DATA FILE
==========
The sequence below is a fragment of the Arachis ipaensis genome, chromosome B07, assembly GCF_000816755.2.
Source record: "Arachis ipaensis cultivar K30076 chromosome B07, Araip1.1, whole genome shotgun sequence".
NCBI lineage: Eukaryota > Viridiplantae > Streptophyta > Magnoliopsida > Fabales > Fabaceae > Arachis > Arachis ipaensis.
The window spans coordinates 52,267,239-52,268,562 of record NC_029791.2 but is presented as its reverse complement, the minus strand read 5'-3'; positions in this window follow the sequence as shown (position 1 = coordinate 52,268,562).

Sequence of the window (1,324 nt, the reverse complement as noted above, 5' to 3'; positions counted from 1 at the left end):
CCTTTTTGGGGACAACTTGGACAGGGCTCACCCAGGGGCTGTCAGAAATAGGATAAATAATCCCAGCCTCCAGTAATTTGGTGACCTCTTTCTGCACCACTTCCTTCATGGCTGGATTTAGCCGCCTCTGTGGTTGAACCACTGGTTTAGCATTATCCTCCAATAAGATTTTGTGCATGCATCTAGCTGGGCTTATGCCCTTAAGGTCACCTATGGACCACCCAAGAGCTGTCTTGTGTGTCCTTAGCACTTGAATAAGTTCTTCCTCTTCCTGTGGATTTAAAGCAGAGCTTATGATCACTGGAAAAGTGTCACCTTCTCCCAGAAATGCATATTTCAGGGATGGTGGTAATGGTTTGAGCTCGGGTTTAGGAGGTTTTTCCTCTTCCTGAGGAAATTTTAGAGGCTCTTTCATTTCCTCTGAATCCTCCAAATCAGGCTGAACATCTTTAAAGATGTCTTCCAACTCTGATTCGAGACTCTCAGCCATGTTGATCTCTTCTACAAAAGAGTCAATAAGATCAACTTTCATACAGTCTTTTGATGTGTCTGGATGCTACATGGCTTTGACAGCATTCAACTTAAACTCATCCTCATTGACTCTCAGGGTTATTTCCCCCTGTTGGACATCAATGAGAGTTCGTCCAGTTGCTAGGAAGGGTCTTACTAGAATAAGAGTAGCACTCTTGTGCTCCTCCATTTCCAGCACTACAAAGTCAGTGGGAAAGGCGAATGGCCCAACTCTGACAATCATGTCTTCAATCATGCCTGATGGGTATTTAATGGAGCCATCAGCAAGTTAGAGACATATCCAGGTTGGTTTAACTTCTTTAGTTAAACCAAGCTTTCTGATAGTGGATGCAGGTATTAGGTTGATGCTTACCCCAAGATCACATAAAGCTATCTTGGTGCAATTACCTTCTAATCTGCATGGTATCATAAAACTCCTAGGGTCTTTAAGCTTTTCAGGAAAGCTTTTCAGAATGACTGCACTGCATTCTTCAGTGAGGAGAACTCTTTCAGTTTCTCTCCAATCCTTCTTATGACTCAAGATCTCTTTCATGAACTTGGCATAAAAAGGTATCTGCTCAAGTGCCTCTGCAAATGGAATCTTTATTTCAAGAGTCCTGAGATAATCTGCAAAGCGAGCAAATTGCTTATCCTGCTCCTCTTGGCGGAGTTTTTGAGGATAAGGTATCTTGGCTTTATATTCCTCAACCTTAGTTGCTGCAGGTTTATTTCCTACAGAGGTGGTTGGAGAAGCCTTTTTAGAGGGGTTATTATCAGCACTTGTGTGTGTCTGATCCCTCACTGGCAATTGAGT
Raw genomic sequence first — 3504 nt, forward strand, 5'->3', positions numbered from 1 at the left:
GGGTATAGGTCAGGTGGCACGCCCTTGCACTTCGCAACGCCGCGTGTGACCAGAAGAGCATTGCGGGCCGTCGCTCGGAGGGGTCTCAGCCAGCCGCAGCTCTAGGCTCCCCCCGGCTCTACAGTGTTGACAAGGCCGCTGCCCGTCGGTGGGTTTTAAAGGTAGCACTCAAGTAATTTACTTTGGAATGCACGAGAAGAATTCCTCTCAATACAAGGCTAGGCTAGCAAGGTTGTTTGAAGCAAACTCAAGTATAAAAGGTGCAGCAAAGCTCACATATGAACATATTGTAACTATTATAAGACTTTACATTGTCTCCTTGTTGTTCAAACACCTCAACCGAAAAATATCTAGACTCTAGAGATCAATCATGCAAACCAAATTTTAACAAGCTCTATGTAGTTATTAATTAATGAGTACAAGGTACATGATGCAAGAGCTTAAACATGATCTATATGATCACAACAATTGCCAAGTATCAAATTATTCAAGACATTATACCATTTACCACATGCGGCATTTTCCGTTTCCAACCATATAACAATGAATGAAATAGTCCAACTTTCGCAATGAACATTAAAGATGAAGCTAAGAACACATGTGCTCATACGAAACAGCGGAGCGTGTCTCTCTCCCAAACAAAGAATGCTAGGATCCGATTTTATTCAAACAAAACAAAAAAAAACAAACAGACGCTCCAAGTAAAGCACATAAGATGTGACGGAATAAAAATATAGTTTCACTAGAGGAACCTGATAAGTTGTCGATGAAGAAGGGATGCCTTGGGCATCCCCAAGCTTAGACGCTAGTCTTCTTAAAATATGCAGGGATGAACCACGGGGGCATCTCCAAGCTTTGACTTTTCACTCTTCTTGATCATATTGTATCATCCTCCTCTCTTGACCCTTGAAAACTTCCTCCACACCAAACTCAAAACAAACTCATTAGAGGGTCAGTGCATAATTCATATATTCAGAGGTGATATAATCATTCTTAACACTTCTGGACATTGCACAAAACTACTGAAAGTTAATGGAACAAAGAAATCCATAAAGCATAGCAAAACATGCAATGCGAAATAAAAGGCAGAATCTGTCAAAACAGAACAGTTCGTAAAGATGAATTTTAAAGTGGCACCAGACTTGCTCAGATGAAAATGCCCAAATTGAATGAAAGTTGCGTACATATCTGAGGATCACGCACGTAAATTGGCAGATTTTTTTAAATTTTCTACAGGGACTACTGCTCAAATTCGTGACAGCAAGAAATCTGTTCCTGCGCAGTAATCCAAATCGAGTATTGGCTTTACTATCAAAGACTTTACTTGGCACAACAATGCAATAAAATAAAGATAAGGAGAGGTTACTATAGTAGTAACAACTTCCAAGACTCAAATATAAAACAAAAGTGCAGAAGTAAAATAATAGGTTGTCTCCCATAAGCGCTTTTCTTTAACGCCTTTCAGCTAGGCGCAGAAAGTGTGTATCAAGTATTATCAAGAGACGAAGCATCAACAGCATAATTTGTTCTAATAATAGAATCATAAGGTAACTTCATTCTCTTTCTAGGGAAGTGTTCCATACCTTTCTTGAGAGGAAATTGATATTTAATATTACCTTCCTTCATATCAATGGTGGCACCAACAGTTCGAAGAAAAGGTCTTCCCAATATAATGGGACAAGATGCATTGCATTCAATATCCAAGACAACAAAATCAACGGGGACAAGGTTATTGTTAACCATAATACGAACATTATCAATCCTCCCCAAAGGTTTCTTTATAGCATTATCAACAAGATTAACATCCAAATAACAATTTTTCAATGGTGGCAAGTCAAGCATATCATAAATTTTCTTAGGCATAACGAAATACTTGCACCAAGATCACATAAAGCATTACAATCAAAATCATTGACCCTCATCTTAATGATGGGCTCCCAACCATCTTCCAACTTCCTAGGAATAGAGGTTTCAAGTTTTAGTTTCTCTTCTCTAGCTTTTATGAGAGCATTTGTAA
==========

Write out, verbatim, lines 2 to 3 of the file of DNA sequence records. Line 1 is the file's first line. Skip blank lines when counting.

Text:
Source record: "Arachis ipaensis cultivar K30076 chromosome B07, Araip1.1, whole genome shotgun sequence".
NCBI lineage: Eukaryota > Viridiplantae > Streptophyta > Magnoliopsida > Fabales > Fabaceae > Arachis > Arachis ipaensis.